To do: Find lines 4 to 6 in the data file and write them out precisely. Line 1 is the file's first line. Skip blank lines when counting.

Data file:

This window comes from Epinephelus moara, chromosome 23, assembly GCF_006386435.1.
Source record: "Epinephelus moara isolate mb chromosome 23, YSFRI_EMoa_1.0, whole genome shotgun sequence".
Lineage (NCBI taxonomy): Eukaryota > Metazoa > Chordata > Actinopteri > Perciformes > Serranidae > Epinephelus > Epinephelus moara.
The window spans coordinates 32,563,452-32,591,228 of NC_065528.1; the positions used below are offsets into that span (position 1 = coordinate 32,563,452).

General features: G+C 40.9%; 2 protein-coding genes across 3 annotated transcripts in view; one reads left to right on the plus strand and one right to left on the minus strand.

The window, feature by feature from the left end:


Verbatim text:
The window spans coordinates 32,563,452-32,591,228 of NC_065528.1; the positions used below are offsets into that span (position 1 = coordinate 32,563,452).

General features: G+C 40.9%; 2 protein-coding genes across 3 annotated transcripts in view; one reads left to right on the plus strand and one right to left on the minus strand.

The window, feature by feature from the left end: